The 3rd International Conference on New Energy and Future Energy System
The 3rd International Conference on New Energy and Future Energy System
August 21st - 24th, 2018, Shanghai, China
Prof. Shijie Liu

Professor and Associate Chair
Department of Paper and Bioprocess Engineering
State University of New York
New York, USA

Abstract: As one of the most abundant polymers on earth, lignocellulosics or cellulose from woody biomass is an important industrial raw material and source of renewable energy. The enzymatic hydrolysis of cellulose pulp to glucose by cellulase is one of the major methods to convert lignocellulosic biomass to biofuel and biomaterials. Enzymatic hydrolysis, catalyzed by cellulase, is a heterogeneous reaction, which is influenced by characteristics of cellulose (e.g. crystallinity, the degree of polymerization and accessible surface area) and other biomass components (lignin and hemicellulose). In this study paulownia pulp, after hot-water pretreatment and delignification was utilized as the substrate while a preparatory commercial cellulase composed of endoglucanase, exo-glucanase, and β-glucosidase was employed as the catalyst. The effect of temperature and pH were investigated. In the temperature experiment, the highest yield of sugar was reached at 55°C in 72 hours. For the pH, the highest conversion was achieved at 4.8 in 96 hours. Kinetic studies were performed with different enzyme loadings. Proton NMR was used for the quantification of glucose and cellobiose. The highest glucose yield in 166 hours was found to be 62.5% at 18.5FPU/g while cellobiose remained at a low and relatively constant concentration during the process. A kinetic model was developed based on a proposed mechanism to explain the production of glucose. The hydrolysis rate was found to increase with increasing temperature at short reaction times, while decrease with increasing temperature at long reaction times.

Prof. Fang Chao

Institute of Nuclear and New Energy Technology
Tsinghua University, China

Keynote speech title: Process Heat Application of HTGR: Adaptability and Potential in Energy Market
Abstract: High Temperature Gas Cooled Reactor (HTGR) is considered as a kind of GEN IV nuclear reactor and because of its meltdown-immune feature, the practical elimination of large radioactive release from nuclear power plants becomes reliable with this technology. The first demonstration project of modular HTGR in the world (HTR-PM), is under construction in Shidao Bay (in Shandong Province, China) and is planned to operate at the middle of 2019. Besides supplying electricity traditionally, HTGR could also supply high-quality process heat (7.0MPa & 750℃ helium or 14.0MPa & 570℃ steam) to industrial facilities. Here, we will analyze the adaptability of process heat supplied by HTGR in different fields, including oil refinery industry, coal chemical industry, hydrogen manufacturing industry, etc. firstly. Secondly, the benefit of using HTGR process heat, such as reducing the GHG emission and environment-friendly will be discussed and furthermore, some technical challenges will also be shown. Based on the above mentioned analysis, it is found that process heat application potential market of HTGR is wide because it may supply high quality heat with a wide temperature range. However, the development of this application strongly depends on policy factors including carbon tax and public acceptance.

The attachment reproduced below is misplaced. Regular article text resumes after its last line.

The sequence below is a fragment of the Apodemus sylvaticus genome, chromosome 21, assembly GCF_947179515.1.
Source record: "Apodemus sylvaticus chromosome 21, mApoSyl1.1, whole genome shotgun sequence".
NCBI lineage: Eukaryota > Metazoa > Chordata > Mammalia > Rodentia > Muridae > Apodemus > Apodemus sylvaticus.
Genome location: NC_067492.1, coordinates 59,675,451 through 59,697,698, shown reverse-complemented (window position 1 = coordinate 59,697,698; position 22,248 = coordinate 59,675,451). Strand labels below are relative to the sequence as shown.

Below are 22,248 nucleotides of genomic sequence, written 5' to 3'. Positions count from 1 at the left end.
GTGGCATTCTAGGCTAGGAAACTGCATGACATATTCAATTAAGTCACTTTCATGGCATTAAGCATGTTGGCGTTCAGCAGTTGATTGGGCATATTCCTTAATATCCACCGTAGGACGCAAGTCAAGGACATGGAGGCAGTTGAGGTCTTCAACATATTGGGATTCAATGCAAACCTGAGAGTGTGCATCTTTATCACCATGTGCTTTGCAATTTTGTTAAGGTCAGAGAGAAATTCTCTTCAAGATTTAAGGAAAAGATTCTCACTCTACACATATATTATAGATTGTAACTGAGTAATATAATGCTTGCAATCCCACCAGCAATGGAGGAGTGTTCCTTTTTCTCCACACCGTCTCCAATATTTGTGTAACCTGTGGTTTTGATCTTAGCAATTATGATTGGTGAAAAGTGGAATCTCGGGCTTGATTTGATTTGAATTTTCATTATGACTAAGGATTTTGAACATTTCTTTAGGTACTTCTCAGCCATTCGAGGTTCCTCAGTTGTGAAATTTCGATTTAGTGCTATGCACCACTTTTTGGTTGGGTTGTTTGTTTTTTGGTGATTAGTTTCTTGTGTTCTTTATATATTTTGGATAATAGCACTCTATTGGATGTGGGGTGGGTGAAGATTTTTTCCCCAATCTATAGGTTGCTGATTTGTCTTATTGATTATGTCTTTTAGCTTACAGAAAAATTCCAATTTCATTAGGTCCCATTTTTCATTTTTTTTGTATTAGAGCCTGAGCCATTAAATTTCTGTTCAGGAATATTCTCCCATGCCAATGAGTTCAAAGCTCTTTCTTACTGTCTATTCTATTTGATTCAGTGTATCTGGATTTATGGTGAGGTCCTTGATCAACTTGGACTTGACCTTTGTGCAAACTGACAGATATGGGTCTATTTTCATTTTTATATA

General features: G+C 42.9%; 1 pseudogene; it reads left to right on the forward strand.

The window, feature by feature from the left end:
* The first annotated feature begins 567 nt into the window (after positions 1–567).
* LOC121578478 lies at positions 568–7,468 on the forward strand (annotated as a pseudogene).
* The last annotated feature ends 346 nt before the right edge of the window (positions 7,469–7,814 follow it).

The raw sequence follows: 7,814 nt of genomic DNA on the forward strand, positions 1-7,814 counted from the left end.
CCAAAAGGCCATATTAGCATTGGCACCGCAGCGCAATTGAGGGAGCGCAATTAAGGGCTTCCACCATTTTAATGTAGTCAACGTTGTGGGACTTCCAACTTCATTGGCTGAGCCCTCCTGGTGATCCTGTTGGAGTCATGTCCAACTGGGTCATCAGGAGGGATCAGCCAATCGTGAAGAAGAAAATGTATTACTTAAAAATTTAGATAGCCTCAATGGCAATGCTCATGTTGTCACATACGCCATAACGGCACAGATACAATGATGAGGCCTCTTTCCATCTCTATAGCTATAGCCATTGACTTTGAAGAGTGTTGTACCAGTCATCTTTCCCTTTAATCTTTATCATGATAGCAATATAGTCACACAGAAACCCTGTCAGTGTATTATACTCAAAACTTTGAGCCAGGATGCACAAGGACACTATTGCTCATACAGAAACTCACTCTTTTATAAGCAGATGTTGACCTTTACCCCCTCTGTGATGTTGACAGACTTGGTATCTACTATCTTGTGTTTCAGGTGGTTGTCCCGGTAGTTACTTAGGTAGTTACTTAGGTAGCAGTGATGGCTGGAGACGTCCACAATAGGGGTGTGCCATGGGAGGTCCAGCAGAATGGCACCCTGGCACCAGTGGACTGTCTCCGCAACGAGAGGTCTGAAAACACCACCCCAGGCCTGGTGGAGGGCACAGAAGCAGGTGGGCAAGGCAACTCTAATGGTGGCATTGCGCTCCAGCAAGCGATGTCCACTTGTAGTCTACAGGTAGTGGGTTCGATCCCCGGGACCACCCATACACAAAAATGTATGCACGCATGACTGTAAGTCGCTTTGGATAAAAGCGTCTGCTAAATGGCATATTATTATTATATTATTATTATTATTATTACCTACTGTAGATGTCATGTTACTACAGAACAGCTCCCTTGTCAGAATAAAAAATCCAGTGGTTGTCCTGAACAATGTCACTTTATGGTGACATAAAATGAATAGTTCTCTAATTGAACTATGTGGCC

photo: Damian Gorczany
Prof. Dr.-Ing. Hermann-Josef Wagner

Ruhr-University Bochum, Germany

Keynote speech title: Life cycle assessment of the offshore wind farm alpha ventus
Abstract: Due to better wind conditions at sea, offshore wind farms have the advantages of higher electricity production compared to onshore and inland wind farms. In contrast, a greater material input, leading to increased energy consumptions and emissions during the production phase, is required to build offshore wind farms. These contrary effects are investigated for the first German offshore wind farm alpha ventus in the North Sea. In a life cycle assessment, its environmental influence is compared to that of Germany’s electricity mix. In comparison to the existent electricity mix, in Germany alpha ventus had better indicators in nearly every investigated impact category. One kilowatt-hour electricity, generated by the wind farm, was burdened with 0,137 kWh Primary Energy-Equivalent and 32 g CO2-Equivalent, which represented only a small proportion of the accordant values for the mix. Furthermore, the offshore foundations as well as the submarine cable were the main energy intensive components. The energetic and greenhouse gas payback period was less than one year. Therefore, offshore wind power, even in deep water, is compatible with the switch to sustainable electricity production relying on renewable energies. It was the first published eco-balance for an offshore wind park worldwide.

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The 3rd International Conference on New Energy and Future Energy System
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